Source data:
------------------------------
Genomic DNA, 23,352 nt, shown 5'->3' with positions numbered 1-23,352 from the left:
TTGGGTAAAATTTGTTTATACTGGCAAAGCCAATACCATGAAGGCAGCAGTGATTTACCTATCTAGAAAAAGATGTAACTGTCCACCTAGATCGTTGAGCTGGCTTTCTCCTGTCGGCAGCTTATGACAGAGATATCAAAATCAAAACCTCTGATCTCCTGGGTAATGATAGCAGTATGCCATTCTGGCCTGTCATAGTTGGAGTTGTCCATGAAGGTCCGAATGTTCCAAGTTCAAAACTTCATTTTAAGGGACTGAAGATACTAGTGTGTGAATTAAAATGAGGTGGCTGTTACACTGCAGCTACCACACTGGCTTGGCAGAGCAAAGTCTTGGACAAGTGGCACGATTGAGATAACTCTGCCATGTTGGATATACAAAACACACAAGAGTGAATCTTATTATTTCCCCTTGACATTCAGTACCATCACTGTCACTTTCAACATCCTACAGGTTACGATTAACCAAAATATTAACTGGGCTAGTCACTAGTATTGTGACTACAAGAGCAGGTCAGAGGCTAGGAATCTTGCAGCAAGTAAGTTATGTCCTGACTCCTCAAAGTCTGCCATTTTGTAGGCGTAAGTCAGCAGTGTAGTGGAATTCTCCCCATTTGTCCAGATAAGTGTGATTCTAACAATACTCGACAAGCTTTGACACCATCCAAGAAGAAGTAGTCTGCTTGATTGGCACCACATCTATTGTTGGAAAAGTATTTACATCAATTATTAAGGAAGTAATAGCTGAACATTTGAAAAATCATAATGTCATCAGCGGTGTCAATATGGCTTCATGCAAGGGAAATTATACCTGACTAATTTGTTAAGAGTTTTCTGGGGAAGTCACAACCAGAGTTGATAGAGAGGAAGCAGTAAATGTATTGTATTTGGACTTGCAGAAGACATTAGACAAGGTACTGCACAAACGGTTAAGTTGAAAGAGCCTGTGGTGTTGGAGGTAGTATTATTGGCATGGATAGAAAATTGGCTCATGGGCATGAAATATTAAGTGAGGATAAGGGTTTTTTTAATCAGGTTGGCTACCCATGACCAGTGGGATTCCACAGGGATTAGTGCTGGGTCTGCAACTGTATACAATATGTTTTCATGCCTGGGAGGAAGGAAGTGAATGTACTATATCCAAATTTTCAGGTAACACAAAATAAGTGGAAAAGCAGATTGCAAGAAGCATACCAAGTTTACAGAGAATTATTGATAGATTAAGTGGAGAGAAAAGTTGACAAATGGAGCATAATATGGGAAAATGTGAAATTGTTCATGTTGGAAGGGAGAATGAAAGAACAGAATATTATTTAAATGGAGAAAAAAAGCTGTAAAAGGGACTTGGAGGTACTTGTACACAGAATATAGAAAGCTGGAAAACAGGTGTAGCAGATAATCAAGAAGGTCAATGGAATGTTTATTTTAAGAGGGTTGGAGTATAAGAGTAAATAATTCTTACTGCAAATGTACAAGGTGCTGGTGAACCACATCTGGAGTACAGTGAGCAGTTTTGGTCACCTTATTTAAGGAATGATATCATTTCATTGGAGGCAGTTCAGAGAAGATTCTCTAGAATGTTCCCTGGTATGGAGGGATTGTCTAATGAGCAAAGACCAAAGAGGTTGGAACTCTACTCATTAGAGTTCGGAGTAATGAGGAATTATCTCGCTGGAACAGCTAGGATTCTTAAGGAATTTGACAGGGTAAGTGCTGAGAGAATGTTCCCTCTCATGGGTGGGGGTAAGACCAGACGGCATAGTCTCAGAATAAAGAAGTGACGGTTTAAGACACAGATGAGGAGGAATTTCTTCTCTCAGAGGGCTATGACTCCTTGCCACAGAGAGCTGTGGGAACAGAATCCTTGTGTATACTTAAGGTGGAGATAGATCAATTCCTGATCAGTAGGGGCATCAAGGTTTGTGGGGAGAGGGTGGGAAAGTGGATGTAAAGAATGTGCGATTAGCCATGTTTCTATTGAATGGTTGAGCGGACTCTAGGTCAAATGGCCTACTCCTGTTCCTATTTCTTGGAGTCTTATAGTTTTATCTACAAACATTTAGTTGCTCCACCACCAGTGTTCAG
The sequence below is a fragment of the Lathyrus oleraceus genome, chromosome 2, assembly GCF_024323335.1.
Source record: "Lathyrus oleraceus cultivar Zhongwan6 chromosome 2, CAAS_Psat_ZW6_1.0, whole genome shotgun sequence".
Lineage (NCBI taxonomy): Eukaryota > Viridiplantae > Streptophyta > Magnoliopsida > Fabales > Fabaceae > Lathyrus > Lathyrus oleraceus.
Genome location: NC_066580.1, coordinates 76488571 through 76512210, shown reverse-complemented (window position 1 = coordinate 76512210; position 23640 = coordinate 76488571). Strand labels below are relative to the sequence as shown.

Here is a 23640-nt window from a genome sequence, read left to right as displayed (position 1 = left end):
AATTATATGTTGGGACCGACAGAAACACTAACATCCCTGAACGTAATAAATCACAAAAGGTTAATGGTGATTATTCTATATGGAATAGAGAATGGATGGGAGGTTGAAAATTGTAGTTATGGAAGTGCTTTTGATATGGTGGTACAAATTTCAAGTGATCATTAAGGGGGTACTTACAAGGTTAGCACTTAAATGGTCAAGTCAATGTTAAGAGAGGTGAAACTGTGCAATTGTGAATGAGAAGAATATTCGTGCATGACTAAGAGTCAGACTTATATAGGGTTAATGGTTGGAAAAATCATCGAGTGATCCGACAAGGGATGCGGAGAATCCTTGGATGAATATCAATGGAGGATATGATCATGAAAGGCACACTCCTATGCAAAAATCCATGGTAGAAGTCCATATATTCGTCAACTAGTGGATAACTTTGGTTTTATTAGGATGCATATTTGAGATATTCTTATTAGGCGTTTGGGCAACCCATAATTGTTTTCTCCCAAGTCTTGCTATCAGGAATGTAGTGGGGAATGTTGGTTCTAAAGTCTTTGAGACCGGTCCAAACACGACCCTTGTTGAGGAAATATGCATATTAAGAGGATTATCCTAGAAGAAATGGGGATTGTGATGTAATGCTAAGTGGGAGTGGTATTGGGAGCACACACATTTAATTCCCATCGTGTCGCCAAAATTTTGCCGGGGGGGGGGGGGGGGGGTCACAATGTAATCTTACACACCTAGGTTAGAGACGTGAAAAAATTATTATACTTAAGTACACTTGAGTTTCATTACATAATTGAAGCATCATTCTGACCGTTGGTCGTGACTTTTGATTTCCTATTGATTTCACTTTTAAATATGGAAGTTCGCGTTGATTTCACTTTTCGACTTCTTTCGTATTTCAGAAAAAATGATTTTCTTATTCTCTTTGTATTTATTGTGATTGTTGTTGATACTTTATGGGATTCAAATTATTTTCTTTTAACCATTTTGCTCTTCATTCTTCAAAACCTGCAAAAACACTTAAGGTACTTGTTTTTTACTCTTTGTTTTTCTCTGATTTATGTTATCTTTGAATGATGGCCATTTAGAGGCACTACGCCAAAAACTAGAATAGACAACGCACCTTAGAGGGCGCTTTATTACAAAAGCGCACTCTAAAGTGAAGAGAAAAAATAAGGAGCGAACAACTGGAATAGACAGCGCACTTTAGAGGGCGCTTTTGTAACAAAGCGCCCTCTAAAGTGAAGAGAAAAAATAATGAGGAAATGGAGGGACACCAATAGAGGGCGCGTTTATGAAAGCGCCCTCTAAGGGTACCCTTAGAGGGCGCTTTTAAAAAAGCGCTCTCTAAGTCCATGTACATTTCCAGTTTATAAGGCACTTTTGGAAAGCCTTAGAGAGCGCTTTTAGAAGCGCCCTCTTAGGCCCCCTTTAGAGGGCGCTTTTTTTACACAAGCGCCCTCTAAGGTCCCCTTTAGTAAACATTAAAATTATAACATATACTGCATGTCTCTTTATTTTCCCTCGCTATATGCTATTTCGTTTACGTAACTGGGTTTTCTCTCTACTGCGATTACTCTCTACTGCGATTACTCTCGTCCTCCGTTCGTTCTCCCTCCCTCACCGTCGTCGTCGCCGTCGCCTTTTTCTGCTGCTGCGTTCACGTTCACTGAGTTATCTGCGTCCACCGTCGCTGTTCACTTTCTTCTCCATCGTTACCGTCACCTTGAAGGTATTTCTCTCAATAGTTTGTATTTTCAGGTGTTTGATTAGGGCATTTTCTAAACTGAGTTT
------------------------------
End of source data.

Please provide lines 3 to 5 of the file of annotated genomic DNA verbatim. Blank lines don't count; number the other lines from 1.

The sequence below is a fragment of the Lathyrus oleraceus genome, chromosome 2, assembly GCF_024323335.1.
Source record: "Lathyrus oleraceus cultivar Zhongwan6 chromosome 2, CAAS_Psat_ZW6_1.0, whole genome shotgun sequence".
Lineage (NCBI taxonomy): Eukaryota > Viridiplantae > Streptophyta > Magnoliopsida > Fabales > Fabaceae > Lathyrus > Lathyrus oleraceus.